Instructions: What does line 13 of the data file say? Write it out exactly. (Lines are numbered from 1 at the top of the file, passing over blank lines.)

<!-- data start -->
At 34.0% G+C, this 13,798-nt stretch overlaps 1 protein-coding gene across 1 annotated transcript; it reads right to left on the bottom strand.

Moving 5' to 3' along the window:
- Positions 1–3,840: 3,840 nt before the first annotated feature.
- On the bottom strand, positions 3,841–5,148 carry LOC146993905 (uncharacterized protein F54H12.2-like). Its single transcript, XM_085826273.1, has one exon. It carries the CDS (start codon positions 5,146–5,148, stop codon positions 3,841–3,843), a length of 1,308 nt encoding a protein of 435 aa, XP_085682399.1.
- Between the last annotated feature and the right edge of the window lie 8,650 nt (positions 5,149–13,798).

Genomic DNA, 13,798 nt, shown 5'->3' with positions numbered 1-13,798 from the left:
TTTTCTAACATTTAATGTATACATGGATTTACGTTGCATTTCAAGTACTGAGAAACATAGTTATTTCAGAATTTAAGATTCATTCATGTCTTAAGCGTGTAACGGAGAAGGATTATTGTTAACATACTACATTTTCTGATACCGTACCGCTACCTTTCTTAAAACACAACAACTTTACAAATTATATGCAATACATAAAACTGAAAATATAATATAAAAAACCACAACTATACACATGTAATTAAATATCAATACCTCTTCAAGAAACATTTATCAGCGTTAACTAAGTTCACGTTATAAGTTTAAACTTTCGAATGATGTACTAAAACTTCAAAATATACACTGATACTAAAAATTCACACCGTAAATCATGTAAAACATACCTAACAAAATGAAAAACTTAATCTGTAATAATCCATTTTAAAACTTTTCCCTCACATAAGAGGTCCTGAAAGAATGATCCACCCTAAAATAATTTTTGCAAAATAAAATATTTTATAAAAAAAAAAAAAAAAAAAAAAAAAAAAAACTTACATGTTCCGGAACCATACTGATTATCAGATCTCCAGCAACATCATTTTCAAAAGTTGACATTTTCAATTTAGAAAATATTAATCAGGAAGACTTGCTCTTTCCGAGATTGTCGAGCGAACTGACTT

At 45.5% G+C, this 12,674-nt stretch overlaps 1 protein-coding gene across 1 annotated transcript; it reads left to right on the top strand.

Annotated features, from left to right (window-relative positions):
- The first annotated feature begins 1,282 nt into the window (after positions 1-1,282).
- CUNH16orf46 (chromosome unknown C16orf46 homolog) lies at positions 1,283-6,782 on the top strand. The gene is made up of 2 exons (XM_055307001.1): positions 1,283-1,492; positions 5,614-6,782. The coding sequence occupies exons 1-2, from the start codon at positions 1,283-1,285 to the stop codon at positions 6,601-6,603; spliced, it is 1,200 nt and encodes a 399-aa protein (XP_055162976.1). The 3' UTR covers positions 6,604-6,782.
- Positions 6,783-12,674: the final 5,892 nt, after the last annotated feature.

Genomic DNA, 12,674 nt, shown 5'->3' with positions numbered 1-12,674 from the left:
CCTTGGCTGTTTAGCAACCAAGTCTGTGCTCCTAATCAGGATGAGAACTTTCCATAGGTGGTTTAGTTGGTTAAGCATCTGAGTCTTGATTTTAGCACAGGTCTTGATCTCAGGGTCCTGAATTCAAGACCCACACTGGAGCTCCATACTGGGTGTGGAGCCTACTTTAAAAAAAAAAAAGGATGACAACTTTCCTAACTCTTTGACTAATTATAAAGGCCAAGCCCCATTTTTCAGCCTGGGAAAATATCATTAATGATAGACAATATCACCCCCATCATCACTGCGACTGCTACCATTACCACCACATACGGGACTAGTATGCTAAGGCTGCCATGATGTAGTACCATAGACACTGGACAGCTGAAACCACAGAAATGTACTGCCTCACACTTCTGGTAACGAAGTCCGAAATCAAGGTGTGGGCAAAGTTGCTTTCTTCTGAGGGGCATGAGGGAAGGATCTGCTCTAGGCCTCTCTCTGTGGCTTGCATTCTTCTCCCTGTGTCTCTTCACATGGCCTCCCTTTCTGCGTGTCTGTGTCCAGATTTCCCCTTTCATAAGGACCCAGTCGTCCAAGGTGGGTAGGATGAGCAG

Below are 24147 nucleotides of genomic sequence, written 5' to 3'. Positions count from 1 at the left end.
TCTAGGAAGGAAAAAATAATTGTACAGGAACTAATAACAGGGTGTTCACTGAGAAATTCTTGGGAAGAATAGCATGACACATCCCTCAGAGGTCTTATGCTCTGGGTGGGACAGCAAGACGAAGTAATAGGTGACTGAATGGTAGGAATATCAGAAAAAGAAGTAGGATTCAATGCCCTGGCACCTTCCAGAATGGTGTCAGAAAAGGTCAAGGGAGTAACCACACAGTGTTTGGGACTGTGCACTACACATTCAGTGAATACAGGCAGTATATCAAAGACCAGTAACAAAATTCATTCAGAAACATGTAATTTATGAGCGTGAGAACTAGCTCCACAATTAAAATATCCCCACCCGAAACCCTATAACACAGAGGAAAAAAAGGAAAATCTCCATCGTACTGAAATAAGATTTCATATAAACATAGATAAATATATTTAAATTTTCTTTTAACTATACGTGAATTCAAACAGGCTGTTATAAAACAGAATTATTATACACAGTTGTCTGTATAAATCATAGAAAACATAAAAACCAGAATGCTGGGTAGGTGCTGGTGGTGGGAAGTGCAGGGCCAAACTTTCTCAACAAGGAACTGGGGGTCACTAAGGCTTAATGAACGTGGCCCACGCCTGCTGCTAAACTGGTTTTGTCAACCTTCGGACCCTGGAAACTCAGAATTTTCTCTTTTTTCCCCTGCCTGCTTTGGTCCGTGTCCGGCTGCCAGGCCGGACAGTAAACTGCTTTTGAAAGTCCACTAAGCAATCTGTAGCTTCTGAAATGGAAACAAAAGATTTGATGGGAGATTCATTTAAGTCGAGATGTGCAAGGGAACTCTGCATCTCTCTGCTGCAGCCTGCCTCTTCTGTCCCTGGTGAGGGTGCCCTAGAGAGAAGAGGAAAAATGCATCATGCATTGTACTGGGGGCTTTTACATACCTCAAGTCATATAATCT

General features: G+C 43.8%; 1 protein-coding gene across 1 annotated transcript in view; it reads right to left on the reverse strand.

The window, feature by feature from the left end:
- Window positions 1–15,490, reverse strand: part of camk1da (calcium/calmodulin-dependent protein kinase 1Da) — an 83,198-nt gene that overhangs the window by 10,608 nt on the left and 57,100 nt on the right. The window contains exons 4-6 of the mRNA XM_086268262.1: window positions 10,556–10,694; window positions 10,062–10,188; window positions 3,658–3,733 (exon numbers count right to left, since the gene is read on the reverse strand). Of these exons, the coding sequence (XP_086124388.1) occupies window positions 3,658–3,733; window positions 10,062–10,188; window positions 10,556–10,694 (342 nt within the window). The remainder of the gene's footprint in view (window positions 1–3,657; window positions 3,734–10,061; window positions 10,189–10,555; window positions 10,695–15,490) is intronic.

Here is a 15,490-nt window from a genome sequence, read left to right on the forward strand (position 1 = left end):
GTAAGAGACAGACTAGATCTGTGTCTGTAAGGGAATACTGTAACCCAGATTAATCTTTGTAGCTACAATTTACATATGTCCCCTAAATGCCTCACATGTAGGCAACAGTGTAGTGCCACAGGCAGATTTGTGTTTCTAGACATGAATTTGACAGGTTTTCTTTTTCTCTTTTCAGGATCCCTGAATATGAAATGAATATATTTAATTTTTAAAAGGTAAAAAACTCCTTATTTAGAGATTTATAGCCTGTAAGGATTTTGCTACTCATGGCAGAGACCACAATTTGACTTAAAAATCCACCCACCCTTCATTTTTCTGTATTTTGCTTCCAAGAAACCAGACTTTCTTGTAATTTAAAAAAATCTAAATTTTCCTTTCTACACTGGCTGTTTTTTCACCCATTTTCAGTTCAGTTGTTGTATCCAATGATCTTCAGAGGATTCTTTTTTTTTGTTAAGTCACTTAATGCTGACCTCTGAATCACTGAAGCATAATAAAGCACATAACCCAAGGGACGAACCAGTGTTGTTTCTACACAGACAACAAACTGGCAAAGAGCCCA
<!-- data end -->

Genomic DNA, 12,674 nt, shown 5'->3' with positions numbered 1-12,674 from the left: